Monday, January 30, 2012

Yarn Hanging Project

Spoiler Alert : This is what this blog post is about
Window Yarn Hangings

I love yarn. I have a collection of yarns in particular that I love the most. They are fuzzy and soft and lovely and later become the key ingredients to my monster recipes. I enjoy touching and seeing my yarn, as all classic knitters/crocheters do. Unfortunately, for the longest time my yarn lived in an ugly box pushed into my Ikea shelf... which meant I'd need to pull it all out in order to comb through my precious collection.

Old yarn box

Having solved a similar problem with my fabric collection a while ago, I knew action must be taken... and I had a good idea of what action it was.

A friend of mine is an avid knitter. Back in college she strung up twine in her studio apartment and used cloths pins to hang several lovely skeins of yarn from it. I will never forget how classy and tasteful they looked.... however A) I've accumulated more yarn since college then we both had back then and need a more compact solution and B) I keep most my yarn in tightly coiled balls which clothespins can't actually grip.

Good yarn collectionWhat to do? Well, the solution of course involved pins. All good things involve something sharp, yes?

First off it started with me realizing all my yarn balls kept unwinding as they rolled about. For the balls thick enough, this was solved by coiling the tail around a T pin and sticking it into the ball. I fucking love T pins- so useful!!

That got me thinking... which lead me to my floral/hat pins. I do not love them. They are super long with a pearly head- which is why I got them- but utterly impractical. They bow under too much pressure- and by that I mean any at all- and don't actually mesh well with my pins and T pins for solder bugs. I however had a box of, like, a gazillion of them to find some use for them.

Solution : stick the hat pins through the yarn balls & skeins and hang them from something!
Yarn ball hanger assembly

The supplies and tools are simple :
  • Tools
    • Scissors
    • Hot glue gun
    • Hole punch (optional)
  • Supplies
    • Floral / hat pin (1 per)
    • Buttons (1 per)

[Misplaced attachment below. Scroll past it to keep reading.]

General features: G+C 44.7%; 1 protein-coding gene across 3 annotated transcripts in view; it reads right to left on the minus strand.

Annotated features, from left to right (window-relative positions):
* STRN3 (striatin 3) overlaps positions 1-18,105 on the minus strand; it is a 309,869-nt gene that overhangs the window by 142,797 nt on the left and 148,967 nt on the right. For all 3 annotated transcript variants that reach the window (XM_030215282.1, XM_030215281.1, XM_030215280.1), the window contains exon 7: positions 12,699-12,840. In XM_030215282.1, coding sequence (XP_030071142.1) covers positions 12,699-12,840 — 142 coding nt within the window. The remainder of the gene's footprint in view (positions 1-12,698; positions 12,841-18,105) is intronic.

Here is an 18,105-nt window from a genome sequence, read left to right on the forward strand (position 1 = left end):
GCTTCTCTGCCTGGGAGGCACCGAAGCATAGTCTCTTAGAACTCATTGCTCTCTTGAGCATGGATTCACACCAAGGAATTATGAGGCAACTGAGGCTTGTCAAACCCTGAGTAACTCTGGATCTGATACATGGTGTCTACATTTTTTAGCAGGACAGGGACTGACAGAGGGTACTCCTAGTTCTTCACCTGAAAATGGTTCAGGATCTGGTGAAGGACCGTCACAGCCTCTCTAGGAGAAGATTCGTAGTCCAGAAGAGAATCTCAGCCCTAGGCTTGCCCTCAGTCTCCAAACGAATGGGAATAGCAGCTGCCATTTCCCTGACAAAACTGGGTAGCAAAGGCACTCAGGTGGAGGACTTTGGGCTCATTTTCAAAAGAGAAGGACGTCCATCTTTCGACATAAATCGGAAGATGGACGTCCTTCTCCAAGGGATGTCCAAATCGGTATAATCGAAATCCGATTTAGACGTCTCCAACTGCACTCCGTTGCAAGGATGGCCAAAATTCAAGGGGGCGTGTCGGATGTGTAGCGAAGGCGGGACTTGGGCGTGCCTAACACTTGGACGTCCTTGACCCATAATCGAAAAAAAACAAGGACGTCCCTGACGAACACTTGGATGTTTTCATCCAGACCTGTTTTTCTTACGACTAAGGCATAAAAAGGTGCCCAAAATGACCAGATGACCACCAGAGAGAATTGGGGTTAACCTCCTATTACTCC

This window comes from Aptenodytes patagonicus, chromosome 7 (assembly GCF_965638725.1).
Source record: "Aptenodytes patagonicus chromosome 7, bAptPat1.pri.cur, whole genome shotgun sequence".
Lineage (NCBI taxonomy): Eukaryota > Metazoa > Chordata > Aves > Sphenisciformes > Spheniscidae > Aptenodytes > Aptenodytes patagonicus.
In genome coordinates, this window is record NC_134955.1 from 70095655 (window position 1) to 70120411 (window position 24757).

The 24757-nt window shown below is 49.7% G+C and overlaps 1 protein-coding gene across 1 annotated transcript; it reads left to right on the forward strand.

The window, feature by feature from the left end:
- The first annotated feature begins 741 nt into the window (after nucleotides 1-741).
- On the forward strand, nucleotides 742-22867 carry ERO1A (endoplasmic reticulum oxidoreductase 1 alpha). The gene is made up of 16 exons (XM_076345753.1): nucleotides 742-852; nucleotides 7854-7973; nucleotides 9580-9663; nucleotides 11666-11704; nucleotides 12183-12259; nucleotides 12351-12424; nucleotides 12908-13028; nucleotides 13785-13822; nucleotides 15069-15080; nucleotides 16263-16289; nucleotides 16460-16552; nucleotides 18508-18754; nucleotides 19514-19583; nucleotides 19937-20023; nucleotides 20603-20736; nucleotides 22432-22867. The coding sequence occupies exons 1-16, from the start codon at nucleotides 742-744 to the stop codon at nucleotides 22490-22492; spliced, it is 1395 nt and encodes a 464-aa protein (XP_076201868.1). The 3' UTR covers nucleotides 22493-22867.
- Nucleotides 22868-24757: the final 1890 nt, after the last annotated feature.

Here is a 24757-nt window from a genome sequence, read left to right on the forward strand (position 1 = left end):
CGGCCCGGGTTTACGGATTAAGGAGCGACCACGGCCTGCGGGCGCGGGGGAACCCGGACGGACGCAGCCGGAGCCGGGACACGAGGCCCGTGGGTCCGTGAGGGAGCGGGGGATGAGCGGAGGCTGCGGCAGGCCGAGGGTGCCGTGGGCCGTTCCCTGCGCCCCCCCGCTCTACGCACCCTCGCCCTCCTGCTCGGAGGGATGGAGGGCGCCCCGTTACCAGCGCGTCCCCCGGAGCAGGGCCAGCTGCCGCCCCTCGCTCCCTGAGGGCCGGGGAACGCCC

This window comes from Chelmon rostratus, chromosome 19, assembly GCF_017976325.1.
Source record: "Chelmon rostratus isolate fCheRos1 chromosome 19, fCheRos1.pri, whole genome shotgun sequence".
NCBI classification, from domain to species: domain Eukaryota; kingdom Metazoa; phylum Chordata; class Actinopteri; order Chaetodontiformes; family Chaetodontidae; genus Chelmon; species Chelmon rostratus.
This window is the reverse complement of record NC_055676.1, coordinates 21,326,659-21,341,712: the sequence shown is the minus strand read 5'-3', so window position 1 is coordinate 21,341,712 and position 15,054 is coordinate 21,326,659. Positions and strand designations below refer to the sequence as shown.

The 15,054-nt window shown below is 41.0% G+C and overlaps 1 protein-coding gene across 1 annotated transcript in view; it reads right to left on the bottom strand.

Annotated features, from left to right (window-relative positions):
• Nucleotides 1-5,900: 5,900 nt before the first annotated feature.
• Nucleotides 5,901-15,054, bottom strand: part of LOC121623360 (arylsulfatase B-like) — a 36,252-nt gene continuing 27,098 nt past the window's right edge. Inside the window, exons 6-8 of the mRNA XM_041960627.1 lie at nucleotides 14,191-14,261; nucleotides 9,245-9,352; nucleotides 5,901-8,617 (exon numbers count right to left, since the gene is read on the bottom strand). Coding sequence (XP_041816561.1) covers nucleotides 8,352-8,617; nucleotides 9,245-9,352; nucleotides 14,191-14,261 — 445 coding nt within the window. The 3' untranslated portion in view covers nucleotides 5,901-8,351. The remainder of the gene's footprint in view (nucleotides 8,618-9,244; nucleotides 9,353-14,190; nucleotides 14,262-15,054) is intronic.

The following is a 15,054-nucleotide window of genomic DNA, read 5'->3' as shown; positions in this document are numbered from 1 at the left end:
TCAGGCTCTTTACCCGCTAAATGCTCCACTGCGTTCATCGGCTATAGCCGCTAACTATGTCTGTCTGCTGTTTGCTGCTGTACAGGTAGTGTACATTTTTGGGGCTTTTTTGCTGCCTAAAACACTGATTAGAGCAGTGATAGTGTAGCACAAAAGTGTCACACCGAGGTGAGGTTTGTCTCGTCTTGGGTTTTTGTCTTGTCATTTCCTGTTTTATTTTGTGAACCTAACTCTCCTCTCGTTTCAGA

• Cork-board (only a tiny section used)
    • Chain(s)
    • Hot glue
    • Thread / v. thin yarn

The cork-board came from a hardware store (6 flat squares) and has proven useful for a number of projects and makes an excellent work surface. Using scissors, cut tiny squares (~1 cm x 1 cm) or- as I later discovered- you can use a hole punch to achieve cleaner results. Select a complimentary color button for the yarn you're going to hang.

Cut a length of thread (you'll quickly figure out what's right... ~5 inches to start with) and tie one end through one of the button holes. Hot-glue the cork-board bit to the button, trapping the short thread end in place for neatness purposes.

Take the other end and tie it tiny loop through it (small enough that the hat pin's top can't pass through). Stick the hat pin through the loop, spear as many yarn balls/skeins you want and jab that hat pin end into the cork board bit. Bam! You've got yourself a little hanger.

Yarn ball hanger side AYarn ball hanger side BSample yarn ball hanging

Next you take a chain and hang it somewhere. The chain I got came from a hardware store and was perfect. Note that each link is C shaped with a tiny gap where the ends meet. This gap was just the right size to slide the hanger's thread through, which made hanging and re-hanging the yarn extremely easy. I got 2 types of chain (the color variation is too subtle to see in the photos), used a pair of pliers to separate them into smaller chains, and then hung them about my craft room.
Yarn ball hangers

I tried to separate and hang them by color. It definitely highlighted my extreme love for the blue-green spectrum and how I really need to stock up on some more reddish hues. The hanger loops slide in and out of the links so easily that shuffling and hanging the yarn clumps has not proven to be a hassel at all. The hanger construction process is super easy so I don't expect any problems as my collection grows either. Now I can easily trail my fingers across my favorite yarns as I come in and out of my room making my craft room even more awesome.

Not owning the apartment we live in, I don't feel I can drill into the ceiling, as would be my preference.... so the only issue now is where to expand to when I (eventually) run out of the chain space I now have. I still have a ways to go however so... we'll tackle that problem when we get there...

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